sleep solution

You may have read or heard that adequate sleep is a pillar of good health, like exercise and a healthy diet. Sleep affects blood pressure and heart disease, metabolism and obesity, the immune system, cognitive function and mood. But if you can’t get enough sleep, that information is more frustrating than helpful. What is interfering with your sleep, and how can you find the best sleep solution?

How Much Sleep Do You Really Need?

Babies sleep a lot, and sometimes the very elderly do, too. How do sleep needs differ at various ages? How can you tell if you are really getting enough?

Certain medications can make it difficult for people to fall asleep or stay asleep. Others may disrupt the normal stages of sleep. Which are the most common culprits, and what can be done about them?

Sleeping Pills:

People who frequently toss and turn at night may look to sleeping pills like eszopiclone (Lunesta), zaleplon (Sonata) and zolpidem (Ambien) as a sleep solution. What should you know about the benefits and risks of these medications? Other commonly used drugs such as trazodone and Seroquel have never even been approved for sleep problems. Over-the-counter sleep aids also have pros and cons. People who can’t turn off their thoughts might want to consider a device called a MUSE that can help practice meditation and quieting brain activity.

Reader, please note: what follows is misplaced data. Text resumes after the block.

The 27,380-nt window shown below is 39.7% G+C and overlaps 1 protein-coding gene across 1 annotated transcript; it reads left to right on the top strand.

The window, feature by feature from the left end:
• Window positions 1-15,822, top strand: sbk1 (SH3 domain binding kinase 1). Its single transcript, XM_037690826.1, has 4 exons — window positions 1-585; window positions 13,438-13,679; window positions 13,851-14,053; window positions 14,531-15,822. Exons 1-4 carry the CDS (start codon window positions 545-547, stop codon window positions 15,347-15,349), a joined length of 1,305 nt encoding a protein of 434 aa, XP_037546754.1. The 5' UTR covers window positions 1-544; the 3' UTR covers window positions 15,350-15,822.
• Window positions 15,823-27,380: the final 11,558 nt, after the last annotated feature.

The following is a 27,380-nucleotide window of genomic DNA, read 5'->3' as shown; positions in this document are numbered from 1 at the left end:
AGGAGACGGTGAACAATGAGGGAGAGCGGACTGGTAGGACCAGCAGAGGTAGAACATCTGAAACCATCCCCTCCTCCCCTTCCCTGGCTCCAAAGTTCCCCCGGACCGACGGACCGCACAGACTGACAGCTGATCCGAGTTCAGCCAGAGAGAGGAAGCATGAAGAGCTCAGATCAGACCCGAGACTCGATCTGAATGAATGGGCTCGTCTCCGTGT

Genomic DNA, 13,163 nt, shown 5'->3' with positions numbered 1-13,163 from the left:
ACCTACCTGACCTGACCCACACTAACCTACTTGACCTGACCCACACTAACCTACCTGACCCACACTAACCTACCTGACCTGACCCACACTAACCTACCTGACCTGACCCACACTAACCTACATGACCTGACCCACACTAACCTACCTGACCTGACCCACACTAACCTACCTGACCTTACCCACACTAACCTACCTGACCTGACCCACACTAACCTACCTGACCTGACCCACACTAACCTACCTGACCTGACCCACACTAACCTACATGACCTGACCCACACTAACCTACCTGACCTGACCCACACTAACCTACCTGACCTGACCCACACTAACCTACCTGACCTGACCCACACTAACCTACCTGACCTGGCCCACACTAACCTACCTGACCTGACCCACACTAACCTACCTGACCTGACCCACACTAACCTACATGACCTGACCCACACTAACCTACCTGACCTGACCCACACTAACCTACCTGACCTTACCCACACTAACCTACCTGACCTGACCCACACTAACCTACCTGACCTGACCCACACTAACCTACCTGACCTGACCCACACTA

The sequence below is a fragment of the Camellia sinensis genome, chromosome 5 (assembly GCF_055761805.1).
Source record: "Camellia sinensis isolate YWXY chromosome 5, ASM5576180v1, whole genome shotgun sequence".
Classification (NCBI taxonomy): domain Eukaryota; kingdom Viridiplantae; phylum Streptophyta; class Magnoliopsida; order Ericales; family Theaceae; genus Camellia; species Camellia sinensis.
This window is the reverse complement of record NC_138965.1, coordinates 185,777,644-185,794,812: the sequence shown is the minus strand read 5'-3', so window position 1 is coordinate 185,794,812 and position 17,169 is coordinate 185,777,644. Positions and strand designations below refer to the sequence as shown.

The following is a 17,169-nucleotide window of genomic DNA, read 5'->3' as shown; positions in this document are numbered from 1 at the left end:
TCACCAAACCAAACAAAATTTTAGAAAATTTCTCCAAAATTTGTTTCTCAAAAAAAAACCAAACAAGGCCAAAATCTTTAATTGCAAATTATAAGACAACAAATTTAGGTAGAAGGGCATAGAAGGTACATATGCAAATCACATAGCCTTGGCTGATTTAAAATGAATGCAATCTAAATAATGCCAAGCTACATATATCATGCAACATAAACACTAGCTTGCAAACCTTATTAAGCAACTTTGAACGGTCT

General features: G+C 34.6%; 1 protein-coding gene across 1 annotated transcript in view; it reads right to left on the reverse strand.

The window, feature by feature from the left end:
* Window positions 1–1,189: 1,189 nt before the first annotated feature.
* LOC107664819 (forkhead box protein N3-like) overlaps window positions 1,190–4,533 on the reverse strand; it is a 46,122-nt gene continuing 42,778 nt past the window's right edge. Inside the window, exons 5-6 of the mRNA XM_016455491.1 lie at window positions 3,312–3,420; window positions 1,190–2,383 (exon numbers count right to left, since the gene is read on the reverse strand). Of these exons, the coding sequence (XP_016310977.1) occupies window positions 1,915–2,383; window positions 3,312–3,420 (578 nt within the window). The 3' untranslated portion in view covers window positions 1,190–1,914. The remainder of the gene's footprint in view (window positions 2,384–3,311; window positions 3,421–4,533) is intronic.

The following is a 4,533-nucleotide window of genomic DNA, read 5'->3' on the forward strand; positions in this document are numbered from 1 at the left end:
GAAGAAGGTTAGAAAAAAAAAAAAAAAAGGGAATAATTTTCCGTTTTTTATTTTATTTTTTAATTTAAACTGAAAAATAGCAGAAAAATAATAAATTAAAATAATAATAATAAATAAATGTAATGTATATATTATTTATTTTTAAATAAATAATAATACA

What Is Good Sleep Hygiene?

When experts recommend “good sleep hygiene,” what the heck do they mean? How much does it help to exercise early and take a hot bath an hour before bedtime? Find out about non-drug approaches to restless legs and other sleep problems.

This Week’s Guest:

Dr. Chris Winter is a board certified sleep medicine specialist and neurologist. He has worked with professional sports organizations including the Cleveland Indians, The New York Rangers and the Oklahoma City Thunder. Since 2008 Dr Winter has served as the Men’s Health magazine sleep advisor and he blogs for the Huffington Post. Dr. Winter owns Charlottesville Neurology and Sleep Medicine Clinic and CNSM consulting in Charlottesville VA.